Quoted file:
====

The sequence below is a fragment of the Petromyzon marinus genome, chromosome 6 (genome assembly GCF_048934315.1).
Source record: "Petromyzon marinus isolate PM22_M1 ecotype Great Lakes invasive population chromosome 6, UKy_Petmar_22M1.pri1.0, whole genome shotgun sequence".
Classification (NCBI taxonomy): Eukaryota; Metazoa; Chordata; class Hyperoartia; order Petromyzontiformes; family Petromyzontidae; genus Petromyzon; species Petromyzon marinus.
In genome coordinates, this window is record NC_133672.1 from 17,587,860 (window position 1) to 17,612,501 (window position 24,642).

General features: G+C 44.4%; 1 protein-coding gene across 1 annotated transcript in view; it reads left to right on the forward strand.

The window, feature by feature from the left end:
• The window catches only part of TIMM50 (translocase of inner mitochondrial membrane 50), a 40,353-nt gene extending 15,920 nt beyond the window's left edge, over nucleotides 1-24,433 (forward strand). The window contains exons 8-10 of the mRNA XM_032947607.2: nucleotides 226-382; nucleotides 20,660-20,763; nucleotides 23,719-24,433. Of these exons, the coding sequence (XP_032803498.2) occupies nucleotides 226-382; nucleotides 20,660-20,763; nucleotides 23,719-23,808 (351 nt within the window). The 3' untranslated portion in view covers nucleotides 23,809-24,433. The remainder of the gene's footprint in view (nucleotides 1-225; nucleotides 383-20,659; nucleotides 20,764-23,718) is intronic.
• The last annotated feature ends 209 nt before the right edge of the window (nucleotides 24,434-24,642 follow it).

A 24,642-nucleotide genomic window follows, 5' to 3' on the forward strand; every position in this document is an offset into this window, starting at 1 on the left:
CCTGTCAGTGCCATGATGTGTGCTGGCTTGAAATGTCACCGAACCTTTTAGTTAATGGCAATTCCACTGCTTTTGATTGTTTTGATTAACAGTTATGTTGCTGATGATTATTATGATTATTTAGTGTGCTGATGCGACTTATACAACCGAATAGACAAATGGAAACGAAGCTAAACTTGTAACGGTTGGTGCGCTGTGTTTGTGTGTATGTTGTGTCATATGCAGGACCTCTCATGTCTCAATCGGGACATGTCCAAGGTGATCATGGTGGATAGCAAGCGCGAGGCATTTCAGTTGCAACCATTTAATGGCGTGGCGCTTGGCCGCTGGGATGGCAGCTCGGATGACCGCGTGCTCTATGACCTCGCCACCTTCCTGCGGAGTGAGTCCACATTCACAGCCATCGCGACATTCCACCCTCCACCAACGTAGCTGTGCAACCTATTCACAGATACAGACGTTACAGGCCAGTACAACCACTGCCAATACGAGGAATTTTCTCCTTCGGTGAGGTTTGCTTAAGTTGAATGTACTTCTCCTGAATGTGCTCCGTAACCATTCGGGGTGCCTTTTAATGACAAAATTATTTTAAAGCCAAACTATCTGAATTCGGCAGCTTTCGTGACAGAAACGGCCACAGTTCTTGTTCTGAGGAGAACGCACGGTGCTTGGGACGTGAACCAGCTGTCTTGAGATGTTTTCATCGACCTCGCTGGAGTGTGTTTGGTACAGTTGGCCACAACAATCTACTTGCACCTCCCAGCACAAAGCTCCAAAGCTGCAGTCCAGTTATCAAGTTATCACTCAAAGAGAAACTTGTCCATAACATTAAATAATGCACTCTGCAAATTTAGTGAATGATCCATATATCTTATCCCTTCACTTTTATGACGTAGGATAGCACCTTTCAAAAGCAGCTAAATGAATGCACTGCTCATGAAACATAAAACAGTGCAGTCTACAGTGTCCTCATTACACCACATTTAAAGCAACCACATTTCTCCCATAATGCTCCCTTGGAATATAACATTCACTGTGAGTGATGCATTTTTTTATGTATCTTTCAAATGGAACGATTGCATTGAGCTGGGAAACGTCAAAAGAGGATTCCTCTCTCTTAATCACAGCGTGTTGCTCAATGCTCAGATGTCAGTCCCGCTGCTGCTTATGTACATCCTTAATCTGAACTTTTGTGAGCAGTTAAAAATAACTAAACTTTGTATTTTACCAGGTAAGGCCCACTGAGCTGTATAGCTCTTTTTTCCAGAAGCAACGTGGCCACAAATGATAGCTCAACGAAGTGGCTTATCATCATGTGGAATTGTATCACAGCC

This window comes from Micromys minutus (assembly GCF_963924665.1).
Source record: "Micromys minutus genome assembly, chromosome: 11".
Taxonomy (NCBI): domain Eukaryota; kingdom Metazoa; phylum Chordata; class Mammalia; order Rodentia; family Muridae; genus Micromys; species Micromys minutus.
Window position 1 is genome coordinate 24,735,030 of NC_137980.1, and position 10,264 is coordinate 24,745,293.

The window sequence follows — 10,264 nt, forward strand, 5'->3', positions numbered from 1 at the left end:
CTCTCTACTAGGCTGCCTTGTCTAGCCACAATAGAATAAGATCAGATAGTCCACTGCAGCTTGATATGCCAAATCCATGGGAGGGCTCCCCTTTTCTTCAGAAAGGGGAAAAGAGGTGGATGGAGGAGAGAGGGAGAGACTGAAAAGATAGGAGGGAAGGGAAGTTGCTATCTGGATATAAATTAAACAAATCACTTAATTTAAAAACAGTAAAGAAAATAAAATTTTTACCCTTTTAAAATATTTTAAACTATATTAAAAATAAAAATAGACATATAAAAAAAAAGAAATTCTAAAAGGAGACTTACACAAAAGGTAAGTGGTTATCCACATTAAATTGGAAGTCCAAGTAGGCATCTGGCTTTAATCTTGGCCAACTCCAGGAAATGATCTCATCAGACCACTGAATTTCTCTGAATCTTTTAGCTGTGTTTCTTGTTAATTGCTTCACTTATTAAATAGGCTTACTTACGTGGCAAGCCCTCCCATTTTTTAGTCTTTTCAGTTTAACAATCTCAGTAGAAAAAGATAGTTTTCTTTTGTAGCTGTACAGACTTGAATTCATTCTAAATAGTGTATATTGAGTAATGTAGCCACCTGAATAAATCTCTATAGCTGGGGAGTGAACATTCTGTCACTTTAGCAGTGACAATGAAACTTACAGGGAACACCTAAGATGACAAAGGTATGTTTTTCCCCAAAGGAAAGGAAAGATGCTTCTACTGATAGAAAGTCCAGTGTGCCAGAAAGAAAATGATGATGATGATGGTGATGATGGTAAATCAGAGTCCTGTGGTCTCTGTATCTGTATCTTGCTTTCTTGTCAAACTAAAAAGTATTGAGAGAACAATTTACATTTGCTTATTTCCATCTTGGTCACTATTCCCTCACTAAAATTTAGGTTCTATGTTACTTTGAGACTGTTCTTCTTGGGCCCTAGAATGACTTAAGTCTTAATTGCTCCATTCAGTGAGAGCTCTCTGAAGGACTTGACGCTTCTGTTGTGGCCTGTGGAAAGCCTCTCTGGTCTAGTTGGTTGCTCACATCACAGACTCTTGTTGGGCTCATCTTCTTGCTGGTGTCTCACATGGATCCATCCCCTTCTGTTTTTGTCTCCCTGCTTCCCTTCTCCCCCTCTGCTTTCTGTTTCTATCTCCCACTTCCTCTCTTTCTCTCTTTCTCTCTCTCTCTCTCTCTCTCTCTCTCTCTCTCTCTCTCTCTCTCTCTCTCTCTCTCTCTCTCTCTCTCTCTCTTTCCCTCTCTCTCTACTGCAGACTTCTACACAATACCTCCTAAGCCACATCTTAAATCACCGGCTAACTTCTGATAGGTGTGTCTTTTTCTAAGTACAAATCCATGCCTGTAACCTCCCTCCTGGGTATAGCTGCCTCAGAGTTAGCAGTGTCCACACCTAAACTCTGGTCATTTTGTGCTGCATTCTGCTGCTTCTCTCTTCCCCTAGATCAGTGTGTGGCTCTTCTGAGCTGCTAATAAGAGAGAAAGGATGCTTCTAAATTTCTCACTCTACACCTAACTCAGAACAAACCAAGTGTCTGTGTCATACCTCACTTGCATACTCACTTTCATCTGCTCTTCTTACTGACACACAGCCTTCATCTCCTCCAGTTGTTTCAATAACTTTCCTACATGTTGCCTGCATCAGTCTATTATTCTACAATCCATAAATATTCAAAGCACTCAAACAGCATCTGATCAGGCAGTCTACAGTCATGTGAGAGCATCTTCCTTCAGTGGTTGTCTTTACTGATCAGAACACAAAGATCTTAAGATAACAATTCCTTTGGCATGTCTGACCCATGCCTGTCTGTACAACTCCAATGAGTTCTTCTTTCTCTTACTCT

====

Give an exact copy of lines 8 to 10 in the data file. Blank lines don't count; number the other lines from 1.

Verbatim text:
• The last annotated feature ends 209 nt before the right edge of the window (nucleotides 24,434-24,642 follow it).

A 24,642-nucleotide genomic window follows, 5' to 3' on the forward strand; every position in this document is an offset into this window, starting at 1 on the left:
CCTGTCAGTGCCATGATGTGTGCTGGCTTGAAATGTCACCGAACCTTTTAGTTAATGGCAATTCCACTGCTTTTGATTGTTTTGATTAACAGTTATGTTGCTGATGATTATTATGATTATTTAGTGTGCTGATGCGACTTATACAACCGAATAGACAAATGGAAACGAAGCTAAACTTGTAACGGTTGGTGCGCTGTGTTTGTGTGTATGTTGTGTCATATGCAGGACCTCTCATGTCTCAATCGGGACATGTCCAAGGTGATCATGGTGGATAGCAAGCGCGAGGCATTTCAGTTGCAACCATTTAATGGCGTGGCGCTTGGCCGCTGGGATGGCAGCTCGGATGACCGCGTGCTCTATGACCTCGCCACCTTCCTGCGGAGTGAGTCCACATTCACAGCCATCGCGACATTCCACCCTCCACCAACGTAGCTGTGCAACCTATTCACAGATACAGACGTTACAGGCCAGTACAACCACTGCCAATACGAGGAATTTTCTCCTTCGGTGAGGTTTGCTTAAGTTGAATGTACTTCTCCTGAATGTGCTCCGTAACCATTCGGGGTGCCTTTTAATGACAAAATTATTTTAAAGCCAAACTATCTGAATTCGGCAGCTTTCGTGACAGAAACGGCCACAGTTCTTGTTCTGAGGAGAACGCACGGTGCTTGGGACGTGAACCAGCTGTCTTGAGATGTTTTCATCGACCTCGCTGGAGTGTGTTTGGTACAGTTGGCCACAACAATCTACTTGCACCTCCCAGCACAAAGCTCCAAAGCTGCAGTCCAGTTATCAAGTTATCACTCAAAGAGAAACTTGTCCATAACATTAAATAATGCACTCTGCAAATTTAGTGAATGATCCATATATCTTATCCCTTCACTTTTATGACGTAGGATAGCACCTTTCAAAAGCAGCTAAATGAATGCACTGCTCATGAAACATAAAACAGTGCAGTCTACAGTGTCCTCATTACACCACATTTAAAGCAACCACATTTCTCCCATAATGCTCCCTTGGAATATAACATTCACTGTGAGTGATGCATTTTTTTATGTATCTTTCAAATGGAACGATTGCATTGAGCTGGGAAACGTCAAAAGAGGATTCCTCTCTCTTAATCACAGCGTGTTGCTCAATGCTCAGATGTCAGTCCCGCTGCTGCTTATGTACATCCTTAATCTGAACTTTTGTGAGCAGTTAAAAATAACTAAACTTTGTATTTTACCAGGTAAGGCCCACTGAGCTGTATAGCTCTTTTTTCCAGAAGCAACGTGGCCACAAATGATAGCTCAACGAAGTGGCTTATCATCATGTGGAATTGTATCACAGCC